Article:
Pradaxa files show drug marketers weighing in on how to communicate the drug's risks

Pradaxa is under fire again.

Should drug company executives who are responsible for turning a drug into a financial winner also have a say over how a drug's risks are communicated to doctors and consumers, particularly a drug with fatal bleeding risks?

That is the question being raised around Boehringer Ingelheim's blockbuster blood thinner Pradaxa after a judge recently unsealed company documents that are part of litigation over the bleeding risks of Pradaxa. Some of the internal communications show that officials wanted to soften, or even kill, an internal report that suggested a small group of patients would benefit from regular blood monitoring for bleeding risks, The New York Times reports. The big selling point for Pradaxa and other new anticoagulants is that they are as effective at preventing heart attacks or strokes as the longtime standard treatment warfarin and don't require the hassle of constant blood monitoring that it does.

"In these situations, where the stakes are really high, how crazy is it that it's in the hands of people who are so conflicted?" Dr. Lisa M. Schwartz, a professor of medicine at the Dartmouth Institute for Health Policy and Clinical Practice, told The New York Times.

And the stakes are high for Pradaxa and other new anticoagulants like Xarelto from Bayer and Johnson & Johnson ($JNJ) and Eliquis from Pfizer ($PFE) and Bristol-Myers Squibb ($BMY). EvaluatePharma's World Preview report last year predicted that the market for anticoagulant drugs will expand by 11.5% annually through 2018, hitting $15.3 billion in sales. That makes it the fastest growing therapeutic area. Pradaxa was the first alternative approved and has been a big seller. It generated €612 million ($811 million) for the privately held German company in the first half of 2013, a jump of nearly 28%.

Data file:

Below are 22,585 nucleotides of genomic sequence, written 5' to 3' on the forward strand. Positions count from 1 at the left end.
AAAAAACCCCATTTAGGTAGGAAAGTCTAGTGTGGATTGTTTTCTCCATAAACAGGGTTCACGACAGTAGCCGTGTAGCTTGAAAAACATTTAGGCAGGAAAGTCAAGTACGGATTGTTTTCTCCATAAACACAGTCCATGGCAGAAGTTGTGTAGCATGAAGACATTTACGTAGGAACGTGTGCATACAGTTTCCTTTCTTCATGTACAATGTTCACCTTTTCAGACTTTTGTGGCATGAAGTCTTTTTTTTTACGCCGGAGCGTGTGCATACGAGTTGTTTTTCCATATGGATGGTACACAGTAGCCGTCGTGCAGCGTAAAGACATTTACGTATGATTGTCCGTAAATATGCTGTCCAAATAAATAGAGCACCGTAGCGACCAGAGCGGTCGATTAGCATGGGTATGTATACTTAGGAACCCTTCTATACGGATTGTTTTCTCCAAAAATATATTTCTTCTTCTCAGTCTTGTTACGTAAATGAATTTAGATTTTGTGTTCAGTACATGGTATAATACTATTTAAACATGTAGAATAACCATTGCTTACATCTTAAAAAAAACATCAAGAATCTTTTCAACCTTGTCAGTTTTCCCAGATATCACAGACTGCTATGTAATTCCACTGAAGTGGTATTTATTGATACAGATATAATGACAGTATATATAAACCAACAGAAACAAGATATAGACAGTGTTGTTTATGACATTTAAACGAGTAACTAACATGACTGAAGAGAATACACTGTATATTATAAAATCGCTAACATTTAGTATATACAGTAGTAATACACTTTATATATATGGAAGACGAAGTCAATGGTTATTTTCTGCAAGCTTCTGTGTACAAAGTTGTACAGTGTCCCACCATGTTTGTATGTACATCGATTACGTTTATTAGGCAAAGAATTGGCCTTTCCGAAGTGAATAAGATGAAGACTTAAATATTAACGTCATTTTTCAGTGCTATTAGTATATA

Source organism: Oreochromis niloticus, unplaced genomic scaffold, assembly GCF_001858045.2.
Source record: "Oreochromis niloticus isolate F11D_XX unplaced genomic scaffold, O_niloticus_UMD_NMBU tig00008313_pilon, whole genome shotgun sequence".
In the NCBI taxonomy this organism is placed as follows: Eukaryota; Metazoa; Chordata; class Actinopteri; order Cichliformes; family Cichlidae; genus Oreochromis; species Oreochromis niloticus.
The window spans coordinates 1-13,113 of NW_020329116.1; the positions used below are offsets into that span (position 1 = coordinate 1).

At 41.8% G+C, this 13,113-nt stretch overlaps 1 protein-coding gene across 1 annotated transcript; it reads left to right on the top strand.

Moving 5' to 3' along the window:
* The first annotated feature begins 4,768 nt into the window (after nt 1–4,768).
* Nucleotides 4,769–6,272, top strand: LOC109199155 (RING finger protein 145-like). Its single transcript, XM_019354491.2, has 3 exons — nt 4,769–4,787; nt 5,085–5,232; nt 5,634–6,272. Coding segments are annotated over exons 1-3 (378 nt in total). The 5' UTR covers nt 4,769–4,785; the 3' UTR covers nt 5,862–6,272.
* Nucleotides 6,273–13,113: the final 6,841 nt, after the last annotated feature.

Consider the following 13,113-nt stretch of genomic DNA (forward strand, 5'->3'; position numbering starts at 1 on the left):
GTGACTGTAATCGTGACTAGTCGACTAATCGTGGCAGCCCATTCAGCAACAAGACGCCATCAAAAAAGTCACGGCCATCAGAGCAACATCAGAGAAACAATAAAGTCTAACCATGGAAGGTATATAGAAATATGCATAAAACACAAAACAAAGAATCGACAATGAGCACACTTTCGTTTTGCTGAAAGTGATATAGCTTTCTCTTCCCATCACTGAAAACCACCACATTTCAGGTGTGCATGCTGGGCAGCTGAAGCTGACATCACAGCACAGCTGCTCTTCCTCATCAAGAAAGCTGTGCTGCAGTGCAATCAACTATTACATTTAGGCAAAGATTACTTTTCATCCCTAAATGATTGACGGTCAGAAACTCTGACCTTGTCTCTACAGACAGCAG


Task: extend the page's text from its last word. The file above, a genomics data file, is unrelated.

The research by Paul A. Reilly was recently published--but not before being circulated internally at Boehringer Ingelheim and questioned by marketing people who said it would make it harder to sell the drug. In an email to other company officials, Dr. Jutta Heinrich-Nols, who was the international project manager for Pradaxa, warned that the paper could undermine 10 years' worth of effort proving that patients taking Pradaxa didn't need to go through the hassle of regular tests, The New York Times reports. "I would like to ask you to check again whether this is really wanted," she wrote about the decision to publish the research. Dr. Andreas Clemens, who analyzed the RE-LY trial results on Pradaxa and gave advice to marketing about the drug, acknowledged that "The world is crying for this information," but said he was "not happy with the conclusion."

The disclosures come just weeks after the FDA said it had decided to take another look into the sometimes fatal bleeding risks of Pradaxa compared with warfarin. The review will be conducted by its Mini-Sentinel program, which monitors the safety of FDA-regulated medical products by assessing electronic healthcare data. As the NYT points out, Pradaxa has been linked to more than 1,000 bleeding deaths from among the 850,000 people who have been prescribed the drug. But warfarin also has bleeding risks. Pradaxa and warfarin ranked first and second on a recent list of the top 5 drugs tied to adverse events for 2012.

Boehringer Ingelheim has been steadfast in its support of the blood thinner, pointing to studies that its bleeding risks are no greater than those of warfarin. In a statement, the company told The Times that the recently unsealed documents "represent small fragments of the robust discussion and debate that is a vital component in all scientific inquiry, and in the research and development of any important medication such as Pradaxa."

- read The New York Times story

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